As the article points out, when it comes to our jobs, our lives, we don't need men anymore. And guys have allowed this shift to happen, because we haven't given them a choice. Equality is our God-given right, no question. And it's true: Women are better at running the world.
But is this truly the end of man?
I don't think so. I think we have a different issue. Not the end of man, per se, but the end of men. Real men. As the roles between the sexes continue to blur, I find fewer and fewer men who are unabashedly male. All it takes is a quick look around to see that many men have gotten a bit too much in touch with their feminine side.
Where have all the cowboys gone, indeed?
I'm one of the lucky ones. I'm happily married to a man's man, a gentleman, a scholar, a romantic. He can cook if he's going to starve, manages the finances and the house, is the primary breadwinner, looks good in a pair of jeans, likes sports and beer, and takes good care of me. He's one of a kind. If I were out in the dating world right now, I might just throw up my hands and give up.
In the beginning, women had to be protected, because they were the only way to propagate the species. Since men can't nurse, the dynamic was born – men hunted, women tended the home fires. Tended them extensively, since myths show that early hunters spent several days in seclusion following a kill in order to thank the Gods, and show respect for the animal's spirit through reflection and prayer. Someone had to cure the meat, and that fell to the women.
The pattern that developed stood for a millennium, until the men started going a wee bit overboard and took away all of the rights of women as partners in a human world -- education, voting, you know, the little things. I don't know many modern women who aren't filled with horror at the idea of being forced to wear a burqa, not be allowed schooling, or a voice in both your marriage and the legal system.
I think it's safe to say the end of man began with the death of manners.
Our divergent social roles aside, in recent modern societies, women were cherished, protected, treated with the utmost respect. Men rose when a woman entered the room. They scrabbled for a chance to share a dance. Duels were fought over their honor and attentions. Men were courtly, refined, intelligent, witty and, when in the presence of a woman, watched their mouths, their actions and their dress. Can you imagine a chevalier in jeans that hang off his ass and oversize sunglasses, calling you "be-atch" when he ends his text message? Sigh.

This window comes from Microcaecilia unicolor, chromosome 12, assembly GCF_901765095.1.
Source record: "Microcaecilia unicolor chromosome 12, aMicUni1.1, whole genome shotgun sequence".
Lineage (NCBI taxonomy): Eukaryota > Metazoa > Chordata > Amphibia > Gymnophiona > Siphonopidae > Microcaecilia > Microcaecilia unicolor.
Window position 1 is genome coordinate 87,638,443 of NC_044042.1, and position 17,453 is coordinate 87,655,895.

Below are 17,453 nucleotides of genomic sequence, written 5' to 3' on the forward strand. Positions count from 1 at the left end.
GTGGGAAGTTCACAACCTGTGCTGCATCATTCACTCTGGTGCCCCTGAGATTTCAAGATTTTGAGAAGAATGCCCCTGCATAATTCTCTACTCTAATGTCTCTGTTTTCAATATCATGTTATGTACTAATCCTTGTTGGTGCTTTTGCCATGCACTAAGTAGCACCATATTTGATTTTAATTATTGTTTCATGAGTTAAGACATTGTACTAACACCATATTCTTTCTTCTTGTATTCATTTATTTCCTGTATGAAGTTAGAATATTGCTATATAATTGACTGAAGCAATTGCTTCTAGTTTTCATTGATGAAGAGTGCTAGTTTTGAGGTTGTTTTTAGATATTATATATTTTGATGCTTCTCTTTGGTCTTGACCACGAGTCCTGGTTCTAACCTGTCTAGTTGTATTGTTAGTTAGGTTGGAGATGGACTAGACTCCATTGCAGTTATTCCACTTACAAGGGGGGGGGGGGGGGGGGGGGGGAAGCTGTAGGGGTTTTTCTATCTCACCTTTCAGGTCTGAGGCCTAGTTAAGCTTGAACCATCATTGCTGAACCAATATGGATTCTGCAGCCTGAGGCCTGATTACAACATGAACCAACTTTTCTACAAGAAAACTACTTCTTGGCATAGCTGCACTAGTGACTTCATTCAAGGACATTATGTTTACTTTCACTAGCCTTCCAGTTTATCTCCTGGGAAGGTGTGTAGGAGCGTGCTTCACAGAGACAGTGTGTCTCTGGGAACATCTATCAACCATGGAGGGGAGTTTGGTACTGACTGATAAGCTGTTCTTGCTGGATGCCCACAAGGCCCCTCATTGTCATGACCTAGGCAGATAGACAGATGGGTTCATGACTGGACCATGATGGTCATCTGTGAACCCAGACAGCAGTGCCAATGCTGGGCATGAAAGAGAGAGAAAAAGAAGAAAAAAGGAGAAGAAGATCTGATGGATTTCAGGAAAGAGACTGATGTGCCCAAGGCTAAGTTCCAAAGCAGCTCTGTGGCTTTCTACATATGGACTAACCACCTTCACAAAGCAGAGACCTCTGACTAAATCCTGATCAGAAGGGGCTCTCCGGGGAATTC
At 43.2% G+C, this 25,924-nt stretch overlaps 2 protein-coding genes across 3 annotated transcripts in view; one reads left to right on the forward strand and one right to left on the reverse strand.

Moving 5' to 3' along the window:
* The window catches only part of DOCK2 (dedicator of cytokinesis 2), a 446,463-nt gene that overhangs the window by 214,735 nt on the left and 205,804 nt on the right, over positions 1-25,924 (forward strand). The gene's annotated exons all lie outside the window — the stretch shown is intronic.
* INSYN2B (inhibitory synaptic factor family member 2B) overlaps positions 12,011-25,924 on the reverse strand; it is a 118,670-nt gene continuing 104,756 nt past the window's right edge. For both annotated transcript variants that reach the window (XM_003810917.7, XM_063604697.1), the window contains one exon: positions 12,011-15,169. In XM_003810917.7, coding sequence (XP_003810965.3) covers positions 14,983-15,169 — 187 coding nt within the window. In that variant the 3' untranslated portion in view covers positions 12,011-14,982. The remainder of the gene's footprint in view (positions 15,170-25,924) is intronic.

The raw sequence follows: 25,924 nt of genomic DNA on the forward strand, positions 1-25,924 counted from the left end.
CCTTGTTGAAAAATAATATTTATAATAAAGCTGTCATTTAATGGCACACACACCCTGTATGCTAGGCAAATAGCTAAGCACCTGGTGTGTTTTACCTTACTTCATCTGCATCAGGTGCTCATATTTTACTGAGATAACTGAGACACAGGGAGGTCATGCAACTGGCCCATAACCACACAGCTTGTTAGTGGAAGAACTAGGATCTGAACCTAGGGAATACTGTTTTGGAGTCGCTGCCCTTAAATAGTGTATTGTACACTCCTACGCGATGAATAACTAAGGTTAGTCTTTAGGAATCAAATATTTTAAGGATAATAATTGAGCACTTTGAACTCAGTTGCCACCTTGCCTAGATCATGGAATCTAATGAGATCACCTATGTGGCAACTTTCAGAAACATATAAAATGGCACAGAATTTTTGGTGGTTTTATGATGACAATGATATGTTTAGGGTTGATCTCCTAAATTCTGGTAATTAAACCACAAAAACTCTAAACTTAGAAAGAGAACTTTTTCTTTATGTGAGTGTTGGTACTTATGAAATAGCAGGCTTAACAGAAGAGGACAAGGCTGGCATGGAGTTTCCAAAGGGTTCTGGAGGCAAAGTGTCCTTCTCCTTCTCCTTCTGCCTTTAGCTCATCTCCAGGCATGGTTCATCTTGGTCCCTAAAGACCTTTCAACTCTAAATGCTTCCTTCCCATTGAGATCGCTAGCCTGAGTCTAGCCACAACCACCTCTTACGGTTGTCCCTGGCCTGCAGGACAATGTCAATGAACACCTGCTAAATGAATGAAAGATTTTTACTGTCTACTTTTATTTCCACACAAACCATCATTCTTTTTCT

Clint Eastwood is a great example of a real man. He could go from "Bridges of Madison County" to "Dirty Harry" to "Unforgiven" without batting an eye, and is completely convincing in all those roles because there was never any doubt that he was a man. And the way he seats a horse, you just know he's going to rock your world. There aren't a lot of actors nowadays who can play those roles, but there is one. Watch "Justified," with Timothy Olyphant as Raylan Givens, a federal marshal from the deep south of Kentucky. Givens is a real man. He's rough, tough and ready, unfailingly polite, incontrovertibly sexy in jeans and boots and a hat. He plays the role of the protector to perfection. And, yes, I'm well aware I've had to choose fictional men as an example.
What makes a man manly? That's a personal preference, obviously, but eyeliner and lipstick doesn't quite scream "caveman" to me. We're all in love with the idea of the perfect man, but when we find one -- that casual, smart, witty guy who's cool and somewhat reserved -- we toss him over in favor of a man who'll go shopping with us, who understands the difference between Louboutin and Choo.
Air dry, wear a pair of Levi's and an old shirt, play golf with the boys on Sunday afternoon, drink a beer. And what's with all the crying? Keep it manly already -- misting up or a cough to cover the emotions is more than enough.
The past few generations have been so busy worrying about Janie getting a fair shake that no one's bothering to teach either of the sexes proper manners. There's a reason Emily Post was so popular. Being treated well is addictive. It's pleasant. Having a chair pulled out for you, having a man open your door, escort you to your door, heck, buy you dinner without expecting to be paid back with sex ...
The current crop of reality television is supposed to be an example of the empowerment of women. It fails miserably. "The Bachelorette," for example, is time and again consigned to the annals of history not for finding true love, but for being cuckolded by her choice.
Look at "Sex and the City"; talk about a massive step backwards for womankind. There's something so sad about their lives, all of which revolve around finding and keeping a good man. If we're going to talk about true empowerment, then finding a hottie to date can't be paramount.
Real men do exist. They're out there. It's not too late. We can teach them how to treat us. They've shown themselves malleable. Let's take back the gel and the hairdryers, ratchet back the designer jeans, get them some movies and start asking to be treated as women again. We can resurrect the good stuff, and leave the bad in the dust.
J. T. Ellison is the international and bestselling author of the critically acclaimed Taylor Jackson series, with novels published in 21 countries. Read her blog on Red Room.
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